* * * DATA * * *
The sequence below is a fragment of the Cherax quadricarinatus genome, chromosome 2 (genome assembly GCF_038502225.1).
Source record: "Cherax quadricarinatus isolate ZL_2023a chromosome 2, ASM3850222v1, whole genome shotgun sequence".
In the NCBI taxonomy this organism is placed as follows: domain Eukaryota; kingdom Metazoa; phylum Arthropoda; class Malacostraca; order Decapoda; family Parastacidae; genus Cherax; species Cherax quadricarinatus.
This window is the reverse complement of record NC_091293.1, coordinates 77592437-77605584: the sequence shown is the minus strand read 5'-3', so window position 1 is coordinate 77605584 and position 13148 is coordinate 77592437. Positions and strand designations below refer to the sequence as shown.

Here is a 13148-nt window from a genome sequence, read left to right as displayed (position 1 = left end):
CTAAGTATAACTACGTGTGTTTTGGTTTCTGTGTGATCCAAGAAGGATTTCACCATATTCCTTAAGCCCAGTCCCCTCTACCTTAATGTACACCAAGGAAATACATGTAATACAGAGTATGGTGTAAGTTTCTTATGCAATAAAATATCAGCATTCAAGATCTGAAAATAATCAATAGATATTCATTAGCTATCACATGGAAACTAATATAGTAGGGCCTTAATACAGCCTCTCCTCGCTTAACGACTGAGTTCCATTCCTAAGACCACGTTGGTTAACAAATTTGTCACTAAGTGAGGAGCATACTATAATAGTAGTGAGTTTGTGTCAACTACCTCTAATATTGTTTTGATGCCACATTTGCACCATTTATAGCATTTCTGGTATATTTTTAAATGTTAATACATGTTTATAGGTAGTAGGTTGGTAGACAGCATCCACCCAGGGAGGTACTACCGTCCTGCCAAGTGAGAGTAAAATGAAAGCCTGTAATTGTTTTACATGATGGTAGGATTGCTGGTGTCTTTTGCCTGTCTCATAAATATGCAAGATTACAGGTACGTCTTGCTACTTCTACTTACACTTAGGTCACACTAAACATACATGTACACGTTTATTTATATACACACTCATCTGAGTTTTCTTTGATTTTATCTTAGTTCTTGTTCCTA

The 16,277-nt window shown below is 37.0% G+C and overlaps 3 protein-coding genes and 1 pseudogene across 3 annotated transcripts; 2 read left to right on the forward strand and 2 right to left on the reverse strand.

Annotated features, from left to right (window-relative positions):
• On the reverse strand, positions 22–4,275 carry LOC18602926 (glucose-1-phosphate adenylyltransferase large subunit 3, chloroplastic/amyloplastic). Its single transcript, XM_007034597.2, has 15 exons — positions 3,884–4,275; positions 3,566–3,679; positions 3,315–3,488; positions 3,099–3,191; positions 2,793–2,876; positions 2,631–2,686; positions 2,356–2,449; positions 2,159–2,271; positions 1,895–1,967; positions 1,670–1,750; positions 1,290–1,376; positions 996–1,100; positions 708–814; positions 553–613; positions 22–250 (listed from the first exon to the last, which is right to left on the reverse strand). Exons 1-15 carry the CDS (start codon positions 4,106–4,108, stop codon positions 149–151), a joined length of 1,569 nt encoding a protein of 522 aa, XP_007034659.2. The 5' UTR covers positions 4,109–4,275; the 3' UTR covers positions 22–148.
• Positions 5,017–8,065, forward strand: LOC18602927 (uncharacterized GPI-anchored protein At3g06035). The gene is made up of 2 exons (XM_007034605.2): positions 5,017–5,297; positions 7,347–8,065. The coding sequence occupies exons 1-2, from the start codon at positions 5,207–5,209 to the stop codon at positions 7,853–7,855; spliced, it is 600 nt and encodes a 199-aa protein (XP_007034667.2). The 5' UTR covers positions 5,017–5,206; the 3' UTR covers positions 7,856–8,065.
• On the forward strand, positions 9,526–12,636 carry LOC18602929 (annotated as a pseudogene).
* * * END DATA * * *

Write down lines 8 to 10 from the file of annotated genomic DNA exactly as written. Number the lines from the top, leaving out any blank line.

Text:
Annotated features, from left to right (window-relative positions):
• On the reverse strand, positions 22–4,275 carry LOC18602926 (glucose-1-phosphate adenylyltransferase large subunit 3, chloroplastic/amyloplastic). Its single transcript, XM_007034597.2, has 15 exons — positions 3,884–4,275; positions 3,566–3,679; positions 3,315–3,488; positions 3,099–3,191; positions 2,793–2,876; positions 2,631–2,686; positions 2,356–2,449; positions 2,159–2,271; positions 1,895–1,967; positions 1,670–1,750; positions 1,290–1,376; positions 996–1,100; positions 708–814; positions 553–613; positions 22–250 (listed from the first exon to the last, which is right to left on the reverse strand). Exons 1-15 carry the CDS (start codon positions 4,106–4,108, stop codon positions 149–151), a joined length of 1,569 nt encoding a protein of 522 aa, XP_007034659.2. The 5' UTR covers positions 4,109–4,275; the 3' UTR covers positions 22–148.
• Positions 5,017–8,065, forward strand: LOC18602927 (uncharacterized GPI-anchored protein At3g06035). The gene is made up of 2 exons (XM_007034605.2): positions 5,017–5,297; positions 7,347–8,065. The coding sequence occupies exons 1-2, from the start codon at positions 5,207–5,209 to the stop codon at positions 7,853–7,855; spliced, it is 600 nt and encodes a 199-aa protein (XP_007034667.2). The 5' UTR covers positions 5,017–5,206; the 3' UTR covers positions 7,856–8,065.